Swan Arcade was led by Yorkshire native Dave Brady, who began singing traditional folk songs in local pubs while still in his teens. After losing an arm in a motorcycle accident at age 19, he was forced to abandon the guitar but was still able to play the concertina. At a Leeds folk club Brady met his future wife, Heather, and together they began performing as a duo. With the 1970 addition of bass Jim Boyes, the couple launched Swan Arcade, taking the name from a Bradford-area shopping district recently demolished per the order of city officials.
Considered direct descendants of the unaccompanied close-harmony approach of mid-’60s acts like The Young Tradition and The Watersons, Swan Arcade nevertheless presented an eccentric and confrontational interpretation of folk traditions, including in their repertoire such rock & roll hits as the Beatles’ “Paperback Writer” and the Kinks’ “Lola” alongside more conventional protest anthems. Upon signing to the Trailer label, Swan Arcade issued their self-titled debut LP in 1971. Despite critical acclaim the record fared poorly, and when relocation forced Boyes to resign, the group’s continued future looked dim.
Instead, former Young Tradition bass Royston Wood agreed to assume Boyes’ position, exiting a year later to make way for Brian Miller. Despite the admiration of the influential BBC Radio DJ John Peel, who played Swan Arcade regularly and hosted three live broadcast sessions, their sophomore album, Matchless, was not released until 1976, by which time Boyes had returned to active duty. The trio split two years later.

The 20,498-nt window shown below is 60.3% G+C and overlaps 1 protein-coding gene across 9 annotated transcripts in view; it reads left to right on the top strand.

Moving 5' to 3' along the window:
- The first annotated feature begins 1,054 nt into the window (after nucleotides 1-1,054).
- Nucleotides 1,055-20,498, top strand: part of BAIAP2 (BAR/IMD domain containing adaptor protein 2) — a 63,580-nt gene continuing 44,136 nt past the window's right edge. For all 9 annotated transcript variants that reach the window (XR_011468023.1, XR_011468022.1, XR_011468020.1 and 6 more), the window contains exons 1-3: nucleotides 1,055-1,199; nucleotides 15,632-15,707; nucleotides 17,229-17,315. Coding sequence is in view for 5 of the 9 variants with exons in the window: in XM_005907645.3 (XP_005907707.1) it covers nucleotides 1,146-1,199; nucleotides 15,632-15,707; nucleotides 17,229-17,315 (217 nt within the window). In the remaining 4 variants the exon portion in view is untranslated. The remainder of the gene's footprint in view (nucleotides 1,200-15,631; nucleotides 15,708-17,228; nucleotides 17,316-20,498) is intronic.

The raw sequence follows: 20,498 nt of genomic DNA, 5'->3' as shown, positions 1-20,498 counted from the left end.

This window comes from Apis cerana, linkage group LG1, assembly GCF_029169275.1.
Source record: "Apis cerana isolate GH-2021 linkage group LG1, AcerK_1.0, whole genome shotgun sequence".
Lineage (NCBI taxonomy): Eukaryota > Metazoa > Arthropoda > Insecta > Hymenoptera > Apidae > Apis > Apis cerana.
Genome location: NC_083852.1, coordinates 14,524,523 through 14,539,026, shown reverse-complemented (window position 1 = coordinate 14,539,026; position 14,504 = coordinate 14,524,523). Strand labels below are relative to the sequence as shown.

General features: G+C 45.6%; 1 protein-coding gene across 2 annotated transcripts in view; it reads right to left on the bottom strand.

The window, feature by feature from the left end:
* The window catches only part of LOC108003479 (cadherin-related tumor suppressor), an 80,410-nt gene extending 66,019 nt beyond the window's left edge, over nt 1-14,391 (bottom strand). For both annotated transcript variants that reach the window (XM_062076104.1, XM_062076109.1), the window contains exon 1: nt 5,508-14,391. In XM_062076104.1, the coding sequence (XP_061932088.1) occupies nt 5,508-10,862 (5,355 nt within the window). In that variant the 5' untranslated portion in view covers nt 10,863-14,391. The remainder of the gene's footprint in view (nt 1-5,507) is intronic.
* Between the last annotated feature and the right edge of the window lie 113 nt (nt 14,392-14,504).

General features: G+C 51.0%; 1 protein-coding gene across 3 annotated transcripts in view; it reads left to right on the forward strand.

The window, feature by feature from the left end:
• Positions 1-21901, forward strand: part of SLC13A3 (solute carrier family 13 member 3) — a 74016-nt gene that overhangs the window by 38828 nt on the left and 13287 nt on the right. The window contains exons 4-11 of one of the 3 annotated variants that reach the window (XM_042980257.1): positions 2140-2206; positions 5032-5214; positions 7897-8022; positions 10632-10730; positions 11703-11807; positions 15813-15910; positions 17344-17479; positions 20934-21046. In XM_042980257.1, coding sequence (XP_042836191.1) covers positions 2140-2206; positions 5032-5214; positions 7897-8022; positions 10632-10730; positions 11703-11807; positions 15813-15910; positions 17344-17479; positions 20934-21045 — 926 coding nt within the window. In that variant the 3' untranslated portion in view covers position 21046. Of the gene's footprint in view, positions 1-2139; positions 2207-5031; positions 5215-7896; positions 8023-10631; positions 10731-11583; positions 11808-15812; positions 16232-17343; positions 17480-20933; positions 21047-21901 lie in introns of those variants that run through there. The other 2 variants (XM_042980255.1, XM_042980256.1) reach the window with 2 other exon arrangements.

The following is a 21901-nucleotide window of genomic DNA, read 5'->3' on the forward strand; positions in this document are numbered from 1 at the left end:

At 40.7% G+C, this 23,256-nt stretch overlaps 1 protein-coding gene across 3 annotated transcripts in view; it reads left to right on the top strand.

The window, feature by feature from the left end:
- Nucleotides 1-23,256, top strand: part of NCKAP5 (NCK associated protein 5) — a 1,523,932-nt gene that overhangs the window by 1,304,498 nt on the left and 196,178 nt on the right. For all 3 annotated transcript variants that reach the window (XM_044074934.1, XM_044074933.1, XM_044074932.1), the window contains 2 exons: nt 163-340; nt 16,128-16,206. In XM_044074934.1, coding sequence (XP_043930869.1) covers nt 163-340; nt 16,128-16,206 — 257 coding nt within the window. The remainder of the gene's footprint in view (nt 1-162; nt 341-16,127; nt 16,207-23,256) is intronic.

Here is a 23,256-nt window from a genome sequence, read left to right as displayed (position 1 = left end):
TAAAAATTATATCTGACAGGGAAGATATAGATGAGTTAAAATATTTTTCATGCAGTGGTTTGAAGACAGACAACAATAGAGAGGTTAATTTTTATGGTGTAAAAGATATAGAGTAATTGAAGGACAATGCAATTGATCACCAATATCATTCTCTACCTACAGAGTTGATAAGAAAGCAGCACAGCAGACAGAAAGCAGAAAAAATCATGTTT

Swan Arcade reunited in 1983, releasing Together Forever to critical favor and commercial shrugs. The trio nevertheless remained a fixture of the folk festival circuit, and during an August 1986 appearance at Whitby Folk Week teamed with members of The Watersons as the Boggle Hole Chorale, delivering an impromptu charity performance for a local school. The gig proved such a success that in 1987 the Bradys and Boyes agreed to revisit the experience, teaming with The Watersons and Martin Carthy to form the folk revival supergroup Blue Murder.
Upon releasing the LP Diving for Pearls later in 1987, Swan Arcade dissolved for good, and as the Bradys began channeling more of their time and energy into politics, they did not contribute to subsequent Blue Murder performances and recordings.
The Bradys ended their marriage in 1998.
Shortly after retiring from being transport manager for the Scottish Chamber Orchestra, Brady died of a chest infection in London on May 29, 2006.
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